Research Papers

Elastic Anisotropy of Human Cortical Bone Secondary Osteons Measured by Nanoindentation

[+] Author and Article Information
Giampaolo Franzoso

Laboratory of Biological Structure Mechanics (LaBS), Structural Engineering Department, Politecnico di Milano, Piazza Leonardo da Vinci 32, 20133 Milano, Italygiampaolo.franzoso@polimi.it

Philippe K. Zysset

Institute of Lightweight Design and Structural Biomechanics (ILSB), Vienna University of Technology, Gußhausstraße 27-29, A-1040 Vienna, Austriaphilippe.zysset@ilsb.tuwien.ac.at

J Biomech Eng 131(2), 021001 (Dec 09, 2008) (11 pages) doi:10.1115/1.3005162 History: Received December 14, 2007; Revised September 20, 2008; Published December 09, 2008

The identification of anisotropic elastic properties of lamellar bone based on nanoindentation data is an open problem. Therefore, the purpose of this study was to develop a method to estimate the orthotropic elastic constants of human cortical bone secondary osteons using nanoindentation in two orthogonal directions. Since the indentation modulus depends on all elastic constants and, for anisotropic materials, also on the indentation direction, a theoretical model quantifying the indentation modulus from the stiffness tensor of a given material was implemented numerically (Swadener and Pharr, 2001, “Indentation of Elastically Anisotropic Half-Spaces by Cones and Parabolae of Revolution,” Philos. Mag. A, 81(2), pp. 447–466). Nanoindentation was performed on 22 osteons of the distal femoral shaft: A new holding system was designed in order to indent the same osteon in two orthogonal directions. To interpret the experimental results and identify orthotropic elastic constants, an inverse procedure was developed by using a fabric-based elastic model for lamellar bone. The experimental indentation moduli were found to vary with the indentation direction and showed a marked anisotropy. The estimated elastic constants showed different degrees of anisotropy among secondary osteons of the same bone and these degrees of anisotropy were also found to be different than the one of cortical bone at the macroscopic level. Using the log-Euclidean norm, the relative distance between the compliance tensors of the estimated mean osteon and of cortical bone at the macroscopic level was 9.69%: Secondary osteons appeared stiffer in their axial and circumferential material directions, and with a greater bulk modulus than cortical bone, which is attributed to the absence of vascular porosity in osteonal properties. The proposed method is suitable for identification of elastic constants from nanoindentation experiments and could be adapted to other (bio)materials, for which it is possible to describe elastic properties using a fabric-based model.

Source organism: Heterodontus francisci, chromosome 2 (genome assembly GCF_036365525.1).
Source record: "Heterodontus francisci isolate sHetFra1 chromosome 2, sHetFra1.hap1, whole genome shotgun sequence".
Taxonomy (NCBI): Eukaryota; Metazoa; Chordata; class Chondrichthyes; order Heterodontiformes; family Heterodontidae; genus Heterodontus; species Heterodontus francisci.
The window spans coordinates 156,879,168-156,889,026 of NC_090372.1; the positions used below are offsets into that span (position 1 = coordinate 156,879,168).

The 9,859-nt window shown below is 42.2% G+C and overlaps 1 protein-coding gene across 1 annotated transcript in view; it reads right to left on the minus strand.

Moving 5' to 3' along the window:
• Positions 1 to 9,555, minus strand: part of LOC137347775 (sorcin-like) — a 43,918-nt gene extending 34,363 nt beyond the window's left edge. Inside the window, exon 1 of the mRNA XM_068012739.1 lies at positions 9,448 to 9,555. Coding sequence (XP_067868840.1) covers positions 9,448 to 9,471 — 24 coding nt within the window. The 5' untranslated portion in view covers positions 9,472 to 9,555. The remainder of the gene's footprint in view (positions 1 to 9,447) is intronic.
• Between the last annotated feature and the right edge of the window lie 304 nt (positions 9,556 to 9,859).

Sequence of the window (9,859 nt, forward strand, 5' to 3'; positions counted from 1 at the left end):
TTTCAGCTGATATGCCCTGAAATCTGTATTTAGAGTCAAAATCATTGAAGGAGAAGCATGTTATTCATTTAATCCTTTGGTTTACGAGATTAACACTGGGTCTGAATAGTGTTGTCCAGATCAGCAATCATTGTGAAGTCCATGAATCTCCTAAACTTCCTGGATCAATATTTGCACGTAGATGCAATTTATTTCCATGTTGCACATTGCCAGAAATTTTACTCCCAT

Copyright © 2009 by American Society of Mechanical Engineers
Your Session has timed out. Please sign back in to continue.



Grahic Jump Location
Figure 1

Conical indentation in an anisotropic material: The contact perimeter around the indenter has different depths. (e1,e2,e3) is the MCS and (a1,a2,a3) is the corrected ICS.

Grahic Jump Location
Figure 2

Definition of the angle α for the EPAC orientation in the first guess ICS (e1′,e2′,e3′); after an α rotation around a3≡e3′ the corrected ICS must coincide with (a1,a2,a3).